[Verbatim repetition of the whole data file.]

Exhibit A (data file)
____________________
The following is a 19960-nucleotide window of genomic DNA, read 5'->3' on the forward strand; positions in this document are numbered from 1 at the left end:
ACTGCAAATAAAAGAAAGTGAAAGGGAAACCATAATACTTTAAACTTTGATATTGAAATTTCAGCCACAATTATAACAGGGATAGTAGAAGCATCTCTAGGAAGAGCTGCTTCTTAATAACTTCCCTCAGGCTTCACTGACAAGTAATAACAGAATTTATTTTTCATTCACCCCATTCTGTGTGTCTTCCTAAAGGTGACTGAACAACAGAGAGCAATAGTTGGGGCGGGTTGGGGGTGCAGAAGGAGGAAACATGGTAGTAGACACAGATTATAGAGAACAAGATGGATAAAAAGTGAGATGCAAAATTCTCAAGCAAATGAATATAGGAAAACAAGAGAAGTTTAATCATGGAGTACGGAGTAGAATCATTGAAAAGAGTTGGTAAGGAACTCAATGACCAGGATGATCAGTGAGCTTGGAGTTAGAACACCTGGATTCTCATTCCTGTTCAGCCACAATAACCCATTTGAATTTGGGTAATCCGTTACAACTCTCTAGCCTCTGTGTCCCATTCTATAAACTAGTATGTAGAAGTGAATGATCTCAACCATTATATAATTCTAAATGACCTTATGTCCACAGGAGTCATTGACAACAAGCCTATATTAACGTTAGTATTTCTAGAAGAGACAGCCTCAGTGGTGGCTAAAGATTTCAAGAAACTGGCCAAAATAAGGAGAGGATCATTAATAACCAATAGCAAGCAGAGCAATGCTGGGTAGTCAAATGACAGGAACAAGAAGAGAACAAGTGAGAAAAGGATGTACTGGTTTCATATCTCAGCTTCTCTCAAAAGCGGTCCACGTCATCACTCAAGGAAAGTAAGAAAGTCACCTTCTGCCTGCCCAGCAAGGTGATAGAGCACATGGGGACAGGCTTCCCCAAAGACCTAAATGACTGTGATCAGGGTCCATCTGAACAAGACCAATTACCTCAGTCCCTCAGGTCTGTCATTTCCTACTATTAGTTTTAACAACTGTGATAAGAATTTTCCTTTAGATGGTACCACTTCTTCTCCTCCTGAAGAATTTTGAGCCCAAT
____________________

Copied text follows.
The following is a 19960-nucleotide window of genomic DNA, read 5'->3' on the forward strand; positions in this document are numbered from 1 at the left end:
ACTGCAAATAAAAGAAAGTGAAAGGGAAACCATAATACTTTAAACTTTGATATTGAAATTTCAGCCACAATTATAACAGGGATAGTAGAAGCATCTCTAGGAAGAGCTGCTTCTTAATAACTTCCCTCAGGCTTCACTGACAAGTAATAACAGAATTTATTTTTCATTCACCCCATTCTGTGTGTCTTCCTAAAGGTGACTGAACAACAGAGAGCAATAGTTGGGGCGGGTTGGGGGTGCAGAAGGAGGAAACATGGTAGTAGACACAGATTATAGAGAACAAGATGGATAAAAAGTGAGATGCAAAATTCTCAAGCAAATGAATATAGGAAAACAAGAGAAGTTTAATCATGGAGTACGGAGTAGAATCATTGAAAAGAGTTGGTAAGGAACTCAATGACCAGGATGATCAGTGAGCTTGGAGTTAGAACACCTGGATTCTCATTCCTGTTCAGCCACAATAACCCATTTGAATTTGGGTAATCCGTTACAACTCTCTAGCCTCTGTGTCCCATTCTATAAACTAGTATGTAGAAGTGAATGATCTCAACCATTATATAATTCTAAATGACCTTATGTCCACAGGAGTCATTGACAACAAGCCTATATTAACGTTAGTATTTCTAGAAGAGACAGCCTCAGTGGTGGCTAAAGATTTCAAGAAACTGGCCAAAATAAGGAGAGGATCATTAATAACCAATAGCAAGCAGAGCAATGCTGGGTAGTCAAATGACAGGAACAAGAAGAGAACAAGTGAGAAAAGGATGTACTGGTTTCATATCTCAGCTTCTCTCAAAAGCGGTCCACGTCATCACTCAAGGAAAGTAAGAAAGTCACCTTCTGCCTGCCCAGCAAGGTGATAGAGCACATGGGGACAGGCTTCCCCAAAGACCTAAATGACTGTGATCAGGGTCCATCTGAACAAGACCAATTACCTCAGTCCCTCAGGTCTGTCATTTCCTACTATTAGTTTTAACAACTGTGATAAGAATTTTCCTTTAGATGGTACCACTTCTTCTCCTCCTGAAGAATTTTGAGCCCAAT